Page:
Returning to the basic case of global undirected edge-connectivity augmentation, Frank F provided an algorithm based on the approach described above. In order to achieve this running time, he uses a slightly more sophisticated method for the splitting off part. Carefully choosing the pairs of edges to be split off, he manages to finish with a complete splitting off after a linear number of splitting off operations in while the obvious approach results in a quadratic number. Nagamochi and Ibaraki NI provided a more efficient implementation of the method described above. They managed to find a minimum -edge-connected augmentation in . An important ingredient in their work is an mincut algorithm. We also make use of this mincut algorithm as a subroutine.
The problem we deal with in this article is -connectivity augmentation. The concept of -connectivity is a mixed form of edge-connectivity and vertex-connectivity and was first introduced in a more general form by Kaneko and Ota KO . A graph is said to be -connected if , is -edge-connected and is -edge-connected for every vertex Bisets provide a convenient framework to treat this mixed-connectivity concept. The -connectivity augmentation problem was considered by Durand de Gevigney and Szigeti DgGSz , where a min-max theorem was proved. The authors characterized graphs admitting a complete splitting off maintaining -connectivity in terms of an obstacle. They also worked out the minimal even extension step for -connectivity. They showed that a minimal even extension exists so that the obtained graph contains no obstacle yielding a complete admissible splitting off. This allowed the application of Frank’s method to derive a min-max theorem. However, the problem of finding an efficient algorithm to construct an optimal solution remained open there.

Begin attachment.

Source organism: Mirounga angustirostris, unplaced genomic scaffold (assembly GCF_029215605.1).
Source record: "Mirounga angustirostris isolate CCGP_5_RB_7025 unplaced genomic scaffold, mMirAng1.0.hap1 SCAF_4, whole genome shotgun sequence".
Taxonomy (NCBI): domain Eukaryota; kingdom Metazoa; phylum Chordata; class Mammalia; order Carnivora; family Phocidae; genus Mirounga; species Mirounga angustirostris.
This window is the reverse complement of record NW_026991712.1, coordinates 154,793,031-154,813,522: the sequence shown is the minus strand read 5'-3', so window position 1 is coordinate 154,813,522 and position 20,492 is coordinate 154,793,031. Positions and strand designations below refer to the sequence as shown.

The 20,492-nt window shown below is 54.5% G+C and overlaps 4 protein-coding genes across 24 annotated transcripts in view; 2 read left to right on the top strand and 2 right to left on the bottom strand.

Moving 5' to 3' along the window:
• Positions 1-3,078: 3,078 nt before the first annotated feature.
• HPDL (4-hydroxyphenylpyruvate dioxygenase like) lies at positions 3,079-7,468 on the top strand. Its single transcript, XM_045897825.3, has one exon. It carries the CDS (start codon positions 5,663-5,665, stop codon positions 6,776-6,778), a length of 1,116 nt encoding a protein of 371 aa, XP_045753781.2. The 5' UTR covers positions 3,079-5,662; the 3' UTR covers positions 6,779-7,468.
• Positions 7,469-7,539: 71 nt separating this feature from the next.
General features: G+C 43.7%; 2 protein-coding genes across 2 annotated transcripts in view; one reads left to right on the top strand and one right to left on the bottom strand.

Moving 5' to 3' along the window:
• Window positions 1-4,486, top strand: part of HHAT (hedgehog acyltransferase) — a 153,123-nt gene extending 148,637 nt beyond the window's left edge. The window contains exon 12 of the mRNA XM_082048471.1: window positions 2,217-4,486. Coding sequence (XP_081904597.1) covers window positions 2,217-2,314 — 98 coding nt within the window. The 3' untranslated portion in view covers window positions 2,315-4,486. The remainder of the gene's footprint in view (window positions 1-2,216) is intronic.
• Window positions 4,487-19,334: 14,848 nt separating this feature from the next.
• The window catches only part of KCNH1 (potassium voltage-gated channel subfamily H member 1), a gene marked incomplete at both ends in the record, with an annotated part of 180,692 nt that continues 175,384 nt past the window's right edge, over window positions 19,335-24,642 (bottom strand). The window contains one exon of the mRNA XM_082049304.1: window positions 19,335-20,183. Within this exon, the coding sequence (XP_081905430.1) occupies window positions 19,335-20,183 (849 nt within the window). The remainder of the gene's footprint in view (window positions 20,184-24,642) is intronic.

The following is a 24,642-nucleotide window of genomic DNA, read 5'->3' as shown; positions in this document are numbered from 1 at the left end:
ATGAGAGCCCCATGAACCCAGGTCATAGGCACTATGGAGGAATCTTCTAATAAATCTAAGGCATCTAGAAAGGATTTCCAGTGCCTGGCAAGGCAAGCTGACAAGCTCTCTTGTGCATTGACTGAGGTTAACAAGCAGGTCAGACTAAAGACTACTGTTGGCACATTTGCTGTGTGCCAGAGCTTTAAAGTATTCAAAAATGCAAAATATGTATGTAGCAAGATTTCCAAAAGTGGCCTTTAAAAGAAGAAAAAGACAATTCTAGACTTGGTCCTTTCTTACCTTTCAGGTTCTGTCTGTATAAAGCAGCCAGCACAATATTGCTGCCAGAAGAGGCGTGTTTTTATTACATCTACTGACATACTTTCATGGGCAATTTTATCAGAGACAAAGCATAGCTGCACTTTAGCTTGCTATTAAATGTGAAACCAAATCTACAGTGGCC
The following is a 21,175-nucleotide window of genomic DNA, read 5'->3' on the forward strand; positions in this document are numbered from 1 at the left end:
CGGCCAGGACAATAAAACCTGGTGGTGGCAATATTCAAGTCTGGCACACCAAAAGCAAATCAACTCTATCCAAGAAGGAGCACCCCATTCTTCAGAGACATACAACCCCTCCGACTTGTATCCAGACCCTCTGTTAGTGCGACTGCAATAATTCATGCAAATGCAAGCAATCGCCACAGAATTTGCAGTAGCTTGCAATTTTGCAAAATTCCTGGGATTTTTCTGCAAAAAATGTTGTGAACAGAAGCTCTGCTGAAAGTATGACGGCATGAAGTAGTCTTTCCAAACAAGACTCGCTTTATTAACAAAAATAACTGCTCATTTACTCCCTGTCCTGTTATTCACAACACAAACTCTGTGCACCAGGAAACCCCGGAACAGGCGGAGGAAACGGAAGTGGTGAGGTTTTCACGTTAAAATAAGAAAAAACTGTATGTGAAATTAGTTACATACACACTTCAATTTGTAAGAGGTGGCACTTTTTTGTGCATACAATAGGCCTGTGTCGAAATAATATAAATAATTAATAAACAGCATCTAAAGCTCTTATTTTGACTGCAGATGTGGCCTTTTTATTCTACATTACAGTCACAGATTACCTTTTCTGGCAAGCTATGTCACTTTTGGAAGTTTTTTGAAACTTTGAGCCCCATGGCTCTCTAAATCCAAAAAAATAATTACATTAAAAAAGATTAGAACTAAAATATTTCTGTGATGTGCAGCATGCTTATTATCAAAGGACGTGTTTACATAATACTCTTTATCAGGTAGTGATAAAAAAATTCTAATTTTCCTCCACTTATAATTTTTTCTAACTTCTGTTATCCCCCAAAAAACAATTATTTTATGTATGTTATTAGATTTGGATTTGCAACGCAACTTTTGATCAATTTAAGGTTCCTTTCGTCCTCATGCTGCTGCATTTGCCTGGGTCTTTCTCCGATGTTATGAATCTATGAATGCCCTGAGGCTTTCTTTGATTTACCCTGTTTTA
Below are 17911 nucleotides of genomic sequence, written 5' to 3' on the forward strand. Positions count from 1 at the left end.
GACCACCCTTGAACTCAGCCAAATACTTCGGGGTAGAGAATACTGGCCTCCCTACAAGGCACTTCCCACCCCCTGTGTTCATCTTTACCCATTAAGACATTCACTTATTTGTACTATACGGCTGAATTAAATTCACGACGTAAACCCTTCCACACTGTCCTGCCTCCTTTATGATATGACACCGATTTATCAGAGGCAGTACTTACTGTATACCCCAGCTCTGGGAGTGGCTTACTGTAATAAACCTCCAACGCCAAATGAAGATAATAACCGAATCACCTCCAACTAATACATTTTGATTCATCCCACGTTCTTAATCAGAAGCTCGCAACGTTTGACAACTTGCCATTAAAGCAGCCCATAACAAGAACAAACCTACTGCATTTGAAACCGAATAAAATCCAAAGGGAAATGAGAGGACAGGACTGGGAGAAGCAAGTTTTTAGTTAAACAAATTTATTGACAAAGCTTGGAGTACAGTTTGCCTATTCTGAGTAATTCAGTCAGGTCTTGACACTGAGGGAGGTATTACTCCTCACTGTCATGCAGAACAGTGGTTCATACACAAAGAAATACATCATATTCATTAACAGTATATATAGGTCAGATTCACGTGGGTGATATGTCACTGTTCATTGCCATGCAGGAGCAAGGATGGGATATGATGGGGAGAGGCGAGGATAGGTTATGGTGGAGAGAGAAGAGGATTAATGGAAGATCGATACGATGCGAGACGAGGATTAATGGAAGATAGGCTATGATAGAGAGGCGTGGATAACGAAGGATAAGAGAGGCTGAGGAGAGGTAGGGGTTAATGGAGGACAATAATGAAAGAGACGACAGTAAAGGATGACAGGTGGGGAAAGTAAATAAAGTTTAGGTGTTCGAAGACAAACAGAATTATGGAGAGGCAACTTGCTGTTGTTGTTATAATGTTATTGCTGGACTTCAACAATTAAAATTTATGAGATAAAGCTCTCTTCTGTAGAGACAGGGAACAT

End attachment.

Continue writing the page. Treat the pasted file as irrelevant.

The aim of the present article is to fill this gap. Given a graph and , a minimum -connected augmentation of is a -connected graph such that and is minimum. The main result of this article is the following:
Given a graph , we can compute a minimum -connected augmentation of in .
During the whole article we suppose that . For , observe that -connectivity is equivalent to -vertex-connectivity and an algorithm for -vertex-connectivity augmentation has been found in ET . We follow the proof technique of DgGSz and show how to turn it into an efficient algorithm with some more effort. It is easy to see that the minimal even extension step can be executed in polynomial time. The main difficulty so is to find the complete splitting off yielding a -connected augmentation of whose existence is guaranteed by DgGSz . In comparism to the problems in F , we seem to face another difficulty; graphs containing an obstacle need to be avoided during the splitting off process. We show that no obstacle can ever be created when splitting offs are executed from a minimal even extension, so the aforementioned difficulty does not actually exist. We first use the mincut algorithm of NI to compute the best splitting off for a given pair of edges incident to the new vertex in . Also, in order to speed up the algorithm, we choose the splitting offs in a way that linearizes the number of required splitting offs. This is inspired by the method that is used by Frank in F for the case of -edge-connectivity. The overall running time of our algorithm is .
This article is organized as follows: In Section 2, we give an overview of the results we use and show how to turn them into subroutines for our algorithm. In Section 3, we show how to efficiently compute a minimal even extension and give some of its important properties. In Section 4, we give key lemmas that will play a deceisive role in speeding up the splitting off algorithm. In Section 5, we give this algorithm and prove its correctness and running time.